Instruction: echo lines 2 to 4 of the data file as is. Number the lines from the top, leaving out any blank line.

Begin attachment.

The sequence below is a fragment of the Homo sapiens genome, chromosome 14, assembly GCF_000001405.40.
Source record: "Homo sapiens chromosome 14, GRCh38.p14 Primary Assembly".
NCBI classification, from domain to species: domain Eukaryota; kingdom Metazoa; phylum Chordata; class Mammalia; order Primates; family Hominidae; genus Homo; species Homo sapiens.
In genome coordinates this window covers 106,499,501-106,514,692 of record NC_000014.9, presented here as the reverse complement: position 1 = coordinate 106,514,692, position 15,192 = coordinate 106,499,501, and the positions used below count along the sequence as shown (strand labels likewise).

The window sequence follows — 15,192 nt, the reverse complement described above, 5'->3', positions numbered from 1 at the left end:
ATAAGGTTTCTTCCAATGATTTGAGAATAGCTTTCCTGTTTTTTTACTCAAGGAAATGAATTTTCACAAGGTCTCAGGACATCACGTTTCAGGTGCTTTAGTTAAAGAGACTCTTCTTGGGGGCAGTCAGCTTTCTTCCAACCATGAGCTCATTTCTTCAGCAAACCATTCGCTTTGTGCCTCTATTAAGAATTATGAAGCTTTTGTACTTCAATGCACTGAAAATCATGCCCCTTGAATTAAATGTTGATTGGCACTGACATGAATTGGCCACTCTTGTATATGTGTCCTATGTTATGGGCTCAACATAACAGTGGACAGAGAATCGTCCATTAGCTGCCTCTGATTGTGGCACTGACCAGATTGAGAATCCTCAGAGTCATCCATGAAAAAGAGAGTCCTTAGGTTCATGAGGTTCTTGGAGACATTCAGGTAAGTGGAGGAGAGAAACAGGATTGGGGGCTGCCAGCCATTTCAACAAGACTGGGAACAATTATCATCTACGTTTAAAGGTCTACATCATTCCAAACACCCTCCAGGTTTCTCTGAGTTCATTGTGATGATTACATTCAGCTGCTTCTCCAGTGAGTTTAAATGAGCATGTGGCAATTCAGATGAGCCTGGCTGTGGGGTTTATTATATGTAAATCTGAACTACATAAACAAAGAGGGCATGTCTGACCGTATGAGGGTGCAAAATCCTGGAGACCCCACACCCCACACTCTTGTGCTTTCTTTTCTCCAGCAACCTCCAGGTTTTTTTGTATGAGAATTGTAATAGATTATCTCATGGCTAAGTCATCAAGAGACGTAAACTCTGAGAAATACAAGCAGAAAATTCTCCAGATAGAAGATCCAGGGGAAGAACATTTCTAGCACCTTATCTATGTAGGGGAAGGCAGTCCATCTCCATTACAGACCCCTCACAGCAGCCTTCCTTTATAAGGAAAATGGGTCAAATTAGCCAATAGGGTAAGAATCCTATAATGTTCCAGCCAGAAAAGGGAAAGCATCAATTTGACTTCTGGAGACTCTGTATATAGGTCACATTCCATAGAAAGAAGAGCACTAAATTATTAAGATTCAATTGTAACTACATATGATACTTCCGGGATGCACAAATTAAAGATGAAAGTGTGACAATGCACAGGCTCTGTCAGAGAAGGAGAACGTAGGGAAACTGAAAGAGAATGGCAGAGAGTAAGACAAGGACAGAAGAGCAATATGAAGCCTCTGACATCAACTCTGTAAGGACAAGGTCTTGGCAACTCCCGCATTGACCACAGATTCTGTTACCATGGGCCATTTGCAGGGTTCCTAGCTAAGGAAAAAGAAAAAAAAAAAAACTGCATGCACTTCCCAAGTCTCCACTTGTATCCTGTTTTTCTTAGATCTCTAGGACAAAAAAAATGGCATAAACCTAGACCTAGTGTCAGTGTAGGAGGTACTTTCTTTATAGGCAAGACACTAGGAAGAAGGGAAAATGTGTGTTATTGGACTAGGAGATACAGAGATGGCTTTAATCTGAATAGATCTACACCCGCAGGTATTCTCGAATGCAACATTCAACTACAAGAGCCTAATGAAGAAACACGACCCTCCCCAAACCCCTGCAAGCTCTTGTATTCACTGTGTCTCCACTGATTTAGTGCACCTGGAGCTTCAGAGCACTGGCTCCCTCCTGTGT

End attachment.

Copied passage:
Source record: "Homo sapiens chromosome 14, GRCh38.p14 Primary Assembly".
NCBI classification, from domain to species: domain Eukaryota; kingdom Metazoa; phylum Chordata; class Mammalia; order Primates; family Hominidae; genus Homo; species Homo sapiens.
In genome coordinates this window covers 106,499,501-106,514,692 of record NC_000014.9, presented here as the reverse complement: position 1 = coordinate 106,514,692, position 15,192 = coordinate 106,499,501, and the positions used below count along the sequence as shown (strand labels likewise).